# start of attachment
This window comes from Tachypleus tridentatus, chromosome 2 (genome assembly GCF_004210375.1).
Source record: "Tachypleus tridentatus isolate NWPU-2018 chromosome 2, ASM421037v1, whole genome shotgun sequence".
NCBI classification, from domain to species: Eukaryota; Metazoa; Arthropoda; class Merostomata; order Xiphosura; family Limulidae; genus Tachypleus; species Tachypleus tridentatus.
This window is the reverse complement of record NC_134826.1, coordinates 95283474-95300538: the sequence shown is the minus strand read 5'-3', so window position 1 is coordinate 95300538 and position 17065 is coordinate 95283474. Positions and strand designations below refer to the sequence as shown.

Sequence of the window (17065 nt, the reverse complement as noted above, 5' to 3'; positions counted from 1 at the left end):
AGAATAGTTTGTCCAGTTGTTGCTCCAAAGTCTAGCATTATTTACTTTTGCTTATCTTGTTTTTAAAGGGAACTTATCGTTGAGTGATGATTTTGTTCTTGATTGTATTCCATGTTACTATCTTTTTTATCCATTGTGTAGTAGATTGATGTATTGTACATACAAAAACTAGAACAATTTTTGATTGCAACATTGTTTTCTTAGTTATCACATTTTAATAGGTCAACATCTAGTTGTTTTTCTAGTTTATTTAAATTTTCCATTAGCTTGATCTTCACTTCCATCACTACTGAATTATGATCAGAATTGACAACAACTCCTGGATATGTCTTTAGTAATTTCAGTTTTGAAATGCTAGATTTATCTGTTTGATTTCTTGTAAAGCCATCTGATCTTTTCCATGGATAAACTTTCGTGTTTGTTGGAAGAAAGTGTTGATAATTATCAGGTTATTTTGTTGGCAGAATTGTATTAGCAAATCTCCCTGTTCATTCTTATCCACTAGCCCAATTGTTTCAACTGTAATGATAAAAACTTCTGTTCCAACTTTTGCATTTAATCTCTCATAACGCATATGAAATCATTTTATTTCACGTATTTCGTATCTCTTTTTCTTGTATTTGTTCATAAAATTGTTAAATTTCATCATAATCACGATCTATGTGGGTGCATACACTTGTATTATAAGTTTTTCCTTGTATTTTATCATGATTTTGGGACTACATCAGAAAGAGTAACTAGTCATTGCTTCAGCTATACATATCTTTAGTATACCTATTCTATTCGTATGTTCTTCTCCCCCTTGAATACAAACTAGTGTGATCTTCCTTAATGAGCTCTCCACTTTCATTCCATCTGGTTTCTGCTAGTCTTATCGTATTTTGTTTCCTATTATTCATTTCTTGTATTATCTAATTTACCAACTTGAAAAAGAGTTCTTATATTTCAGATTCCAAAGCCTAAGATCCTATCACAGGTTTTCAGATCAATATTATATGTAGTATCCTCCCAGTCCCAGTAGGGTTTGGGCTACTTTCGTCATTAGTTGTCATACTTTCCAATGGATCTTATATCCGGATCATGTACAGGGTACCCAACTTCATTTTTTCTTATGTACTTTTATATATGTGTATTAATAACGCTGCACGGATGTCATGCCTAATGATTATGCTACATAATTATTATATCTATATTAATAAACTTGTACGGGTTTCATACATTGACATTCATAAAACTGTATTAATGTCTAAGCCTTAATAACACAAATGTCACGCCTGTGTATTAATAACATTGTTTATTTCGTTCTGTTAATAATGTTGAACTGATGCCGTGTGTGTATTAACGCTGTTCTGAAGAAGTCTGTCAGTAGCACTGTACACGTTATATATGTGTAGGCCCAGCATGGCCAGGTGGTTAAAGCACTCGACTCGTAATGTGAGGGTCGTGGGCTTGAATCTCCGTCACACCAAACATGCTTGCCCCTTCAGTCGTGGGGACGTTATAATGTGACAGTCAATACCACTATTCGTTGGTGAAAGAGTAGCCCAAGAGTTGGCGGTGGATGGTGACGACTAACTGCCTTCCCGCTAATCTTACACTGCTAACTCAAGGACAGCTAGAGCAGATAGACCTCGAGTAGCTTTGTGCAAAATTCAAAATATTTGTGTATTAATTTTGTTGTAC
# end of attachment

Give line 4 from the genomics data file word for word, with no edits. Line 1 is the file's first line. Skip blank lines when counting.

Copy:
This window is the reverse complement of record NC_134826.1, coordinates 95283474-95300538: the sequence shown is the minus strand read 5'-3', so window position 1 is coordinate 95300538 and position 17065 is coordinate 95283474. Positions and strand designations below refer to the sequence as shown.